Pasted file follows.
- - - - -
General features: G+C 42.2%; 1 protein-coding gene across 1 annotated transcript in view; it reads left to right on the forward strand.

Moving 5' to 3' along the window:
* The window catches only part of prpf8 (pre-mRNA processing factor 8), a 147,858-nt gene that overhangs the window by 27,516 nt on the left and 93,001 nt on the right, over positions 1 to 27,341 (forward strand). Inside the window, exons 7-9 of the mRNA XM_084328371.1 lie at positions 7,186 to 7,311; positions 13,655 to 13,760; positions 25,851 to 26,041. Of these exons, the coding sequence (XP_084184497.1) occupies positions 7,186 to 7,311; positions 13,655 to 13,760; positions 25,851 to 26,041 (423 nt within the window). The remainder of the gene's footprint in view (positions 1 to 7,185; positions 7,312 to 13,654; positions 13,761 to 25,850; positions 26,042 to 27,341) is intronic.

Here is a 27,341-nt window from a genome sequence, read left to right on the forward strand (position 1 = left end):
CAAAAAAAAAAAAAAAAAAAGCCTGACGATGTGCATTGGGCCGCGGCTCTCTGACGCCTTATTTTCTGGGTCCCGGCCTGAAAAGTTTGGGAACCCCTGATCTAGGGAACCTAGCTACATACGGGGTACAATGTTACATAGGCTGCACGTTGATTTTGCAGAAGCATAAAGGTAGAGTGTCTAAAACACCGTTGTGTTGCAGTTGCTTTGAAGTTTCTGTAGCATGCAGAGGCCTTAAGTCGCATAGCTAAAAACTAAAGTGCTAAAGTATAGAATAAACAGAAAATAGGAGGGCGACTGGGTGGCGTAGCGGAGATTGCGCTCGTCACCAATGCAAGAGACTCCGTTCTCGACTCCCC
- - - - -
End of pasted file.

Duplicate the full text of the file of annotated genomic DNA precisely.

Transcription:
General features: G+C 42.2%; 1 protein-coding gene across 1 annotated transcript in view; it reads left to right on the forward strand.

Moving 5' to 3' along the window:
* The window catches only part of prpf8 (pre-mRNA processing factor 8), a 147,858-nt gene that overhangs the window by 27,516 nt on the left and 93,001 nt on the right, over positions 1 to 27,341 (forward strand). Inside the window, exons 7-9 of the mRNA XM_084328371.1 lie at positions 7,186 to 7,311; positions 13,655 to 13,760; positions 25,851 to 26,041. Of these exons, the coding sequence (XP_084184497.1) occupies positions 7,186 to 7,311; positions 13,655 to 13,760; positions 25,851 to 26,041 (423 nt within the window). The remainder of the gene's footprint in view (positions 1 to 7,185; positions 7,312 to 13,654; positions 13,761 to 25,850; positions 26,042 to 27,341) is intronic.

Here is a 27,341-nt window from a genome sequence, read left to right on the forward strand (position 1 = left end):
CAAAAAAAAAAAAAAAAAAAGCCTGACGATGTGCATTGGGCCGCGGCTCTCTGACGCCTTATTTTCTGGGTCCCGGCCTGAAAAGTTTGGGAACCCCTGATCTAGGGAACCTAGCTACATACGGGGTACAATGTTACATAGGCTGCACGTTGATTTTGCAGAAGCATAAAGGTAGAGTGTCTAAAACACCGTTGTGTTGCAGTTGCTTTGAAGTTTCTGTAGCATGCAGAGGCCTTAAGTCGCATAGCTAAAAACTAAAGTGCTAAAGTATAGAATAAACAGAAAATAGGAGGGCGACTGGGTGGCGTAGCGGAGATTGCGCTCGTCACCAATGCAAGAGACTCCGTTCTCGACTCCCC